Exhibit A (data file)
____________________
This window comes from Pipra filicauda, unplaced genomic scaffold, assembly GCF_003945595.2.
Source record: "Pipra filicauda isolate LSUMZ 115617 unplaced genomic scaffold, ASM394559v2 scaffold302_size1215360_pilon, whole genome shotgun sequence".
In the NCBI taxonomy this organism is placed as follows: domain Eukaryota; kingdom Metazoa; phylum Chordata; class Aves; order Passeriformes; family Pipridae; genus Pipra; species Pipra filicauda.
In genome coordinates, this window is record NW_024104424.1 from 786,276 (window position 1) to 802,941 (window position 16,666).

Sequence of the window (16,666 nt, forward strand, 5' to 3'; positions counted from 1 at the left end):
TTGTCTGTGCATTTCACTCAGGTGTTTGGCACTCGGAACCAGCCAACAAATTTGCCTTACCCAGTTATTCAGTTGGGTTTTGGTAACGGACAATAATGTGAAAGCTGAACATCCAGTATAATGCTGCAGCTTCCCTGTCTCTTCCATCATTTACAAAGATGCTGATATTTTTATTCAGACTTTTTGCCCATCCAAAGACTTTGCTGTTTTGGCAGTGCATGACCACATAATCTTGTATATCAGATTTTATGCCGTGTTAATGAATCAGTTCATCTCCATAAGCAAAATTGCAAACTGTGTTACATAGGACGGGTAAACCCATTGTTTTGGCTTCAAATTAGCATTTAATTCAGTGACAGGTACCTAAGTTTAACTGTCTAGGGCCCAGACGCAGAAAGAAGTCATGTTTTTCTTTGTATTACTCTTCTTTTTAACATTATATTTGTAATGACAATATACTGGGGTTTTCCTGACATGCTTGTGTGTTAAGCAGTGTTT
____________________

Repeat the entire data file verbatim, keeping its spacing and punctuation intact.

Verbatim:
This window comes from Pipra filicauda, unplaced genomic scaffold, assembly GCF_003945595.2.
Source record: "Pipra filicauda isolate LSUMZ 115617 unplaced genomic scaffold, ASM394559v2 scaffold302_size1215360_pilon, whole genome shotgun sequence".
In the NCBI taxonomy this organism is placed as follows: domain Eukaryota; kingdom Metazoa; phylum Chordata; class Aves; order Passeriformes; family Pipridae; genus Pipra; species Pipra filicauda.
In genome coordinates, this window is record NW_024104424.1 from 786,276 (window position 1) to 802,941 (window position 16,666).

Sequence of the window (16,666 nt, forward strand, 5' to 3'; positions counted from 1 at the left end):
TTGTCTGTGCATTTCACTCAGGTGTTTGGCACTCGGAACCAGCCAACAAATTTGCCTTACCCAGTTATTCAGTTGGGTTTTGGTAACGGACAATAATGTGAAAGCTGAACATCCAGTATAATGCTGCAGCTTCCCTGTCTCTTCCATCATTTACAAAGATGCTGATATTTTTATTCAGACTTTTTGCCCATCCAAAGACTTTGCTGTTTTGGCAGTGCATGACCACATAATCTTGTATATCAGATTTTATGCCGTGTTAATGAATCAGTTCATCTCCATAAGCAAAATTGCAAACTGTGTTACATAGGACGGGTAAACCCATTGTTTTGGCTTCAAATTAGCATTTAATTCAGTGACAGGTACCTAAGTTTAACTGTCTAGGGCCCAGACGCAGAAAGAAGTCATGTTTTTCTTTGTATTACTCTTCTTTTTAACATTATATTTGTAATGACAATATACTGGGGTTTTCCTGACATGCTTGTGTGTTAAGCAGTGTTT